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Topic Title: Up front RCD
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Created On: 15 August 2014 05:33 PM
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 15 August 2014 05:33 PM
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mickjeff

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Is an up front 100mA RCD(not S type) which is installed before 30mA dual rcd consumer unit against current BS 7671 regulations? The upfront trips before 30mA at 150mA taking out the whole consumer unit which in my opinion does not meet 314.1
 15 August 2014 05:47 PM
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sparkingchip

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Would you like to review your test results? I read that as the 100mA RCD trips at 150mA, but the 30mA RCDs haven't tripped?

Andy
 15 August 2014 05:53 PM
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sparkingchip

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Are you saying you did a 5X test on each of the 30mA RCDs and the 100mA rcd went first without the either 30mA RCD tripping first?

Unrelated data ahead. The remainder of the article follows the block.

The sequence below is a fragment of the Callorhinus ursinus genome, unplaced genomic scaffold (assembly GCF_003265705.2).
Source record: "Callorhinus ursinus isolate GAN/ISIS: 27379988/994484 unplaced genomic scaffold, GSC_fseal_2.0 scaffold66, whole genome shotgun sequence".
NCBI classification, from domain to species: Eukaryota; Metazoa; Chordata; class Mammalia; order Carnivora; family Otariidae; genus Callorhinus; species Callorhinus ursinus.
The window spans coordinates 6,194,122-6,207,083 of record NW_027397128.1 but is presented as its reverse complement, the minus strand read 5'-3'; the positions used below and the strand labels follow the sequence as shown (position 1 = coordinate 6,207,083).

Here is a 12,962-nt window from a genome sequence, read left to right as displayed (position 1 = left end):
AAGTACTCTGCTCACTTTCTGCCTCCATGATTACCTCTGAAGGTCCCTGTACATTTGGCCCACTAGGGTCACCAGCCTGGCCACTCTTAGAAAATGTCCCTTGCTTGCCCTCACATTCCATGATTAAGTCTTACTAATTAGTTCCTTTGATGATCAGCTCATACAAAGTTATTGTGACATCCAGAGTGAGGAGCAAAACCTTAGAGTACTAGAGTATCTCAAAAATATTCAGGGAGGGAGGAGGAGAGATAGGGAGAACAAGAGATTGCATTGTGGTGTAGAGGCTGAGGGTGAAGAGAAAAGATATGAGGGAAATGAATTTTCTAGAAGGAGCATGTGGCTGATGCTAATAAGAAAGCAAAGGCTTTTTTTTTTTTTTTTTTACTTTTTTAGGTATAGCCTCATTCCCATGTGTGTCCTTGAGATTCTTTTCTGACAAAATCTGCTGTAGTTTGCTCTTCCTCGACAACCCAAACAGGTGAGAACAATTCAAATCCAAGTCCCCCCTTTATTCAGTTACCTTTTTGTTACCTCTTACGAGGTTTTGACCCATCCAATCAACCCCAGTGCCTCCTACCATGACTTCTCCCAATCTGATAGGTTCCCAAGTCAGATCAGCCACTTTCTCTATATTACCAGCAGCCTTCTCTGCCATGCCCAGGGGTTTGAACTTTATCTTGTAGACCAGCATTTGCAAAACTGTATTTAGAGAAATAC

If so what was the tripping time for each of the three RCDs at 150mA?

Andy
 15 August 2014 05:59 PM
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mickjeff

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Originally posted by: sparkingchip

Would you like to review your test results? I read that as the 100mA RCD trips at 150mA, but the 30mA RCDs haven't tripped?



Andy

Yes that is correct Andy not sure why you are asking to review test results.
Whilst testing from a circuit from one of the 30mA RCD the up front RCD tripped first at 150mA disconnecting the whole installation does this breach 314.1?
 15 August 2014 06:18 PM
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Legh

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Originally posted by: mickjeff